Wednesday, March 17, 2010

High school scientists thrive in lab culture

Maza Rose Tchedou, above, a high school senior who has participated in RISE for two years, won a spot in an international science fair with her project, “The Role of Nlp in Drosophila Oogenesis.”

The Research Internship and Science Education (RISE) program gives gifted students from inner-city high schools hands-on experience in the epigenetics lab of biology chair Victor Corces. Since Corces brought RISE to Atlanta three years ago, the program keeps growing and the awards keep coming.

High school freshmen, who see the success of juniors and seniors in RISE, now make getting into RISE one of their goals, says Margaret Rohrbaugh who manages the Corces lab and works closely with the high school teens.

“They are doing true research, studying things that no one has ever looked at before. We help them learn the techniques, but ultimately they are doing the experiments, and they find that exciting.”

Thirteen RISE students competed in the recent metro-Atlanta regional science fairs. “There were about 10 gold keys given out for Atlanta Public Schools and RISE students won half of them,” Rohrbaugh says. The two RISE students competing from Dekalb schools also won gold keys.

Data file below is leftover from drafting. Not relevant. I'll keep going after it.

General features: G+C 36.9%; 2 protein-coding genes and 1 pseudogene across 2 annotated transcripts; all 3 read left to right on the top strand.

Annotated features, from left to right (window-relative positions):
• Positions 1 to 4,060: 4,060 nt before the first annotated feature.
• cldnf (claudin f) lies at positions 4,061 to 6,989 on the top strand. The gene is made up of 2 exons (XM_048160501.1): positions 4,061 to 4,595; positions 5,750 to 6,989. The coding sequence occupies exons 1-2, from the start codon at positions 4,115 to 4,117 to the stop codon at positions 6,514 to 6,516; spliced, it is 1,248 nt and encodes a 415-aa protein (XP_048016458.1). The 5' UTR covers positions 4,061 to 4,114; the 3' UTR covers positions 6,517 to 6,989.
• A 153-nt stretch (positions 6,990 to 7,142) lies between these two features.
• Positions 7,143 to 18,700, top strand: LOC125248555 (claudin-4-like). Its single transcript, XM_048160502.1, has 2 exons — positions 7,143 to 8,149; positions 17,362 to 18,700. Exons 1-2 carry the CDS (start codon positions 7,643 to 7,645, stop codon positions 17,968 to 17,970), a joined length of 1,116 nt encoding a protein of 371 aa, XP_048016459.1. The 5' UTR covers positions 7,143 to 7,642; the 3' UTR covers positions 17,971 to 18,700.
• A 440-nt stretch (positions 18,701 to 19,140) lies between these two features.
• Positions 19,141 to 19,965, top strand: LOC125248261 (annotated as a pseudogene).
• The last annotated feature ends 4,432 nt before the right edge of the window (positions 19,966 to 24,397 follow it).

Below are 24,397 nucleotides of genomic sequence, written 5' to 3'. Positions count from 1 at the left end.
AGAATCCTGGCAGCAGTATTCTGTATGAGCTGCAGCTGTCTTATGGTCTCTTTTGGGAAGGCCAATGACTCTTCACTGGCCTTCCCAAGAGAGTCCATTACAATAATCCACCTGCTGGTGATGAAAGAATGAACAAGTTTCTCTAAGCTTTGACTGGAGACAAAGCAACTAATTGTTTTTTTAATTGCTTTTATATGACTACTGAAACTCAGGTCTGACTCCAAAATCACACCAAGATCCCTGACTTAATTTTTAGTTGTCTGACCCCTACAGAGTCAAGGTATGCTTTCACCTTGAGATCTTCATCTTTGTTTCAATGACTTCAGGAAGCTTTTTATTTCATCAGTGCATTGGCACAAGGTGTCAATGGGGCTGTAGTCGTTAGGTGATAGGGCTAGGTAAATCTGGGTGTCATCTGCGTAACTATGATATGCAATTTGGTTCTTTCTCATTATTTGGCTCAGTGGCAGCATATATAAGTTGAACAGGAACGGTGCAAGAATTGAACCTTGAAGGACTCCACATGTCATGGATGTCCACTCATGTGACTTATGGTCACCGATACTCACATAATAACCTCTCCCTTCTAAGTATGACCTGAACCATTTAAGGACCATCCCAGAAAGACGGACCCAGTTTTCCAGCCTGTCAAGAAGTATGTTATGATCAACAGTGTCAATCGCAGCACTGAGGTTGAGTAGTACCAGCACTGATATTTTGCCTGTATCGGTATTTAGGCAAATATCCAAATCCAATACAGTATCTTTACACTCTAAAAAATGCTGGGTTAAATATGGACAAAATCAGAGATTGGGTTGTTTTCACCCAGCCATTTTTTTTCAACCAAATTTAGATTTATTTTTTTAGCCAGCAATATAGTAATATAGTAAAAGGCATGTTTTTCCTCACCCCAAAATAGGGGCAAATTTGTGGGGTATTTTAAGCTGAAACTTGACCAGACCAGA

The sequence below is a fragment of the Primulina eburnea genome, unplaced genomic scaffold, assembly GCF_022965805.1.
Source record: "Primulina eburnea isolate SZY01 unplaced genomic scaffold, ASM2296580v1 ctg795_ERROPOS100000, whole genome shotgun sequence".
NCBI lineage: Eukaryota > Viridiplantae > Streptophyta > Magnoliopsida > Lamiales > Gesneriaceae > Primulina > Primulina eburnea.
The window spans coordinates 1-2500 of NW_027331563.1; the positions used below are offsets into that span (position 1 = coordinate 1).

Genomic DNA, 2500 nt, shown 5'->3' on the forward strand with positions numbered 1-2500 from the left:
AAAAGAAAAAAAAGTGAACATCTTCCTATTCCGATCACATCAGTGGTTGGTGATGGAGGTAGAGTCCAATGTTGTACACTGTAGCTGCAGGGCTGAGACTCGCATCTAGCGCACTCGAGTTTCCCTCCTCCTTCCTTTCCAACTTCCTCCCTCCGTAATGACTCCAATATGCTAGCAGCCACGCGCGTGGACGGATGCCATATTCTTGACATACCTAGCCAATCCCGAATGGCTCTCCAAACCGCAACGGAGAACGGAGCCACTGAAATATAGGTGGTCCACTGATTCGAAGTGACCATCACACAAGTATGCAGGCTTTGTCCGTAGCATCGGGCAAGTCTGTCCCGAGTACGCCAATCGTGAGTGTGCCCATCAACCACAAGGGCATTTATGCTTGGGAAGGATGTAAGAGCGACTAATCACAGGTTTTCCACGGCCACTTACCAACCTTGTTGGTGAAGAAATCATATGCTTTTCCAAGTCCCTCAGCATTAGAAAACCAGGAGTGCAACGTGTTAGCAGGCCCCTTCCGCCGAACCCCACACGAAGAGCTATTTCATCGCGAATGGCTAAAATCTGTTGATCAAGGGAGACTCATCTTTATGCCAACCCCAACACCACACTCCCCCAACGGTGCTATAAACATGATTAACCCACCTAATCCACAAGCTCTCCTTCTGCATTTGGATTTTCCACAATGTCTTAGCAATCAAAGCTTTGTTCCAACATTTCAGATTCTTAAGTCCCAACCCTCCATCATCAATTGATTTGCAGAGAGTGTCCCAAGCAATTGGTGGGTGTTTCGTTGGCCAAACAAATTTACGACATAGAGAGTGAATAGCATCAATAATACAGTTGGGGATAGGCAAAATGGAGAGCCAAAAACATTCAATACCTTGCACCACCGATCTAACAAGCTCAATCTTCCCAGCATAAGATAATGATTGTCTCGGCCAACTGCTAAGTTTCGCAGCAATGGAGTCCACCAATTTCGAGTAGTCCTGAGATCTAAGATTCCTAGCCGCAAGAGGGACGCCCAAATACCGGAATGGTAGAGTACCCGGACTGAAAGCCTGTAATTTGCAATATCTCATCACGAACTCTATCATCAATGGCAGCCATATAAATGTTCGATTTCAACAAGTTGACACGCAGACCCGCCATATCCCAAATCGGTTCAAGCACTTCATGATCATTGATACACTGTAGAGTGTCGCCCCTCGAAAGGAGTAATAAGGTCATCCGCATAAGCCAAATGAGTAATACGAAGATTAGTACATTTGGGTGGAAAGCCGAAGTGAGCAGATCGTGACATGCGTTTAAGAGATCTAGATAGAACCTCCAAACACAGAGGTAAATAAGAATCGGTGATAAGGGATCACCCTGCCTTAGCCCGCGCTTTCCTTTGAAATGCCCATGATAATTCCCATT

The gold key winners continue on to the state science fair in April. Two RISE students also took grand prizes for Atlanta and DeKalb schools, giving them the chance to compete in an international science fair in San Jose, California, this May.

Watch a video from last Spring to learn more about RISE:

RISE teen awarded Gates scholarship

Small steps lead to big career
Teen scientists bloom in lab
Bringing new blood to high school science

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